Acoustics are integral for any musical performance and small regional centres around Bendigo are impressing Orchestra Victoria performers.
Orchestra Victoria has been in Bendigo since last Friday for their annual Bendigo Festival with 17 performances to be held across the eight day event.
After a pop-up performance at the Bendigo Writers Festival, orchestra players hit the road to play at Mia Mia’s Mechanic's Institute and Goornong’s Memorial Hall last weekend.
They play at the Elmore Memorial Hall on Tuesday at 7pm followed by St John’s Church in Heathcote on Thursday at 2pm.
Orchestra Victoria artistic director Nicolette Fraillon said this year more “small town” venues had asked about hosting a performance as part of the Bendigo Festival.
“We’re in our fourth year now and venues have been asking if we can come after hearing what we’ve been doing,” she said.
“A lot of the smaller communities around the Bendigo area are farming communities who work during the day and can't come to (a weekday) session. So we expanded to meet the needs of those communities because it's really lovely that they want us playing.”
Ms Fraillon was impressed by the well-preserved venues.
“We are playing in these beautiful little venues, mechanics institutes and halls that are like they are built for chamber music,” she said.
“It gives you a real sense of intimacy and often is better than you want it to sound. In Goornong, we played and the sound was so big and resonate because the hall is all wood, with a wooden floor.
“Particularly for stringed instruments, it makes the sound really warm and beautiful.”
Bendigo Festival performances will also feature in the Bendigo Art Gallery, Bendigo Library, the Long Gully Uniting Church, Star Cinema, Central Deborah Gold Mine and Bendigo TAFE.
“I look forward to all of them. The art gallery is always incredible, I love the library because it is a great community (venue) and the Star Cinema program is a good one with opera-based chamber music before an interval where we get popcorn and head back in for film Florence Foster Jenkins.”
On Monday, Orchestra Victoria visited Bendigo’s cathedrals with performances in St Paul’s and Sacred Heart.
Festival’s final concert to feature Australian first
Orchestra Victoria’s final concert of this year’s Bendigo Festival will feature an Australian first.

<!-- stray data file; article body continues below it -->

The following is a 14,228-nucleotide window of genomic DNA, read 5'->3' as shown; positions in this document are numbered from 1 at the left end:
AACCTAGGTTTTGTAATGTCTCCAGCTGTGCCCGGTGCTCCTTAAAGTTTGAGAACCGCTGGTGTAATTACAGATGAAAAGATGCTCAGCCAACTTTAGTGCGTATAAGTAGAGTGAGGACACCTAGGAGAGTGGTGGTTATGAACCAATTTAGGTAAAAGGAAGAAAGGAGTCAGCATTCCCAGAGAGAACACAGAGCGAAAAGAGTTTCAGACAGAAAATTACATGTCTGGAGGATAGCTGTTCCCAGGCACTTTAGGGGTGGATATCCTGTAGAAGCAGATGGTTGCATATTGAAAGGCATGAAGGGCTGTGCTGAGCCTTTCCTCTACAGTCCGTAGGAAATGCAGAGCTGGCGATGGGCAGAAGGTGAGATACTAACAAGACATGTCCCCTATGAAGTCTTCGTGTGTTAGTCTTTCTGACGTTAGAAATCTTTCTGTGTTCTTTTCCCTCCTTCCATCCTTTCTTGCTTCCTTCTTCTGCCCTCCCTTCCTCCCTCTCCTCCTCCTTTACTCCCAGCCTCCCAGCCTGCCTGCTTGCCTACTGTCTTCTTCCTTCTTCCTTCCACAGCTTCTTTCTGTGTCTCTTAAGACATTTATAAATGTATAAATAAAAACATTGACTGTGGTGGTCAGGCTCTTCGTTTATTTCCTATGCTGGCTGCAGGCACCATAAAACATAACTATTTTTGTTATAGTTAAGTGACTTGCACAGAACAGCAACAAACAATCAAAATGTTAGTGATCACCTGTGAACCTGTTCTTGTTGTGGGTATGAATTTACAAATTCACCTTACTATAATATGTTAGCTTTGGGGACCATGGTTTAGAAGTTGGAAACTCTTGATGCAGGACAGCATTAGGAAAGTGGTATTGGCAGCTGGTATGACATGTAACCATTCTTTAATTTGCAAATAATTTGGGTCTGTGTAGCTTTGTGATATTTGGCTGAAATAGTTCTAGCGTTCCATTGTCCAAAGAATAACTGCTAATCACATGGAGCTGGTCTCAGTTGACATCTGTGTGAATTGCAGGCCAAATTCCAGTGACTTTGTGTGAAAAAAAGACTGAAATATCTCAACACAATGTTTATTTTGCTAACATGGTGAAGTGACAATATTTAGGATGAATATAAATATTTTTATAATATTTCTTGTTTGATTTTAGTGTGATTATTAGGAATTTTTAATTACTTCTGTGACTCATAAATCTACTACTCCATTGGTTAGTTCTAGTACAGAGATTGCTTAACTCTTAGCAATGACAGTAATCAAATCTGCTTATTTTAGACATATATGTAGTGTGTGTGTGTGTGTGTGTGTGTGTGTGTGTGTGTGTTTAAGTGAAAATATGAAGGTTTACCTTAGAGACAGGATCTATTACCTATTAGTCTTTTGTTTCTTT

Ten-year-old child prodigy Christian Li, from Melbourne, will perform Mendellsohn’s Violin Concerto in E minor in Australia for the first time.
Ms Fraillon said Li is destined to be one of the world’s great performers.
“He is gobsmackingly good. He's tiny but when plays it’s like listening to a really mature musician,” she said.
“He hasn't done a concerto like this before in Australia. We're first ones to get him to perform with us and Bendigo is first place he's doing something with us.”
The finale concert is at Ulumbarra on Saturday also features works by Rachmaninoff and Vaughan-Williams as well as Leonard Bernstein’s Symphonic Dances from West Side Story. Tickets are $35.
Ahead of the concert, Orchestra Victoria will hold a free open dress rehearsal at Ulumbarra from 11am on Saturday.
Orchestra Victoria’s education program expands to include 75 Bendigo students
Young musicians from Bendigo will get first hand experience in performing with and learning from Orchestra Victoria musicians as part of the On the Move program.
With 75 Bendigo students taking part, the program has expanded this year forcing the orchestra to go from the Capital Theatre stage to Ulumbarra for their On the Move performance on Thursday night.
“The first year was about 40 or 50 students. We only just squished everyone on the Capital stage last year and when we spoke to David Lloyd and his team, they said ‘why don’t you have Ulumbarra?’,” Ms Fraillon said.
Ms Fraillon said there was strong music programs in Bendigo.
“There's a really strong, really good bunch of music teachers in and around Bendigo in the school systems,” she said.
“They have been working with us for 15 years and that's paid off. Part of the idea of combining On the Move with the festival is to have the kids see the rest of the orchestra performing and able to watch the people who have been mentoring them. It sends a strong message of this is where you can get.
“We have people in Orchestra Victoria who are casual players from Bendigo that came through On the Move program.”
Aside from honing their classical music skills, Ms Fraillon said there were many benefits for students who learned to play a musical instrument.
“It's not only about music being a career. It's about the love of music. Playing music in a group teaches a lot of life skills like team sports does,” she said.
“It's about how you work together putting the needs of individual behind the greater needs of team. You learn when to step up, when to step back and how to collaborate. They are great life skills.”
Ms Fraillon said research showed learning classical music was a benefit to developing both sides of the brain.
“No one is born loving classical music. You have to be introduced to it,” she said.
“Research around the world confirms that the study of classical music in particular stimulates the left and right sides of the brain in equal measure more than any other activity.
“Children who engage in classical music can progress faster in other learning. You have the creative side being stimulated as well as the mathematical and logical skills. Classical music demands both.
Orchestra Victoria’s Free On the Move student orchestral performance is at Ulumbarra Theatre on Thursday at 6.30pm.
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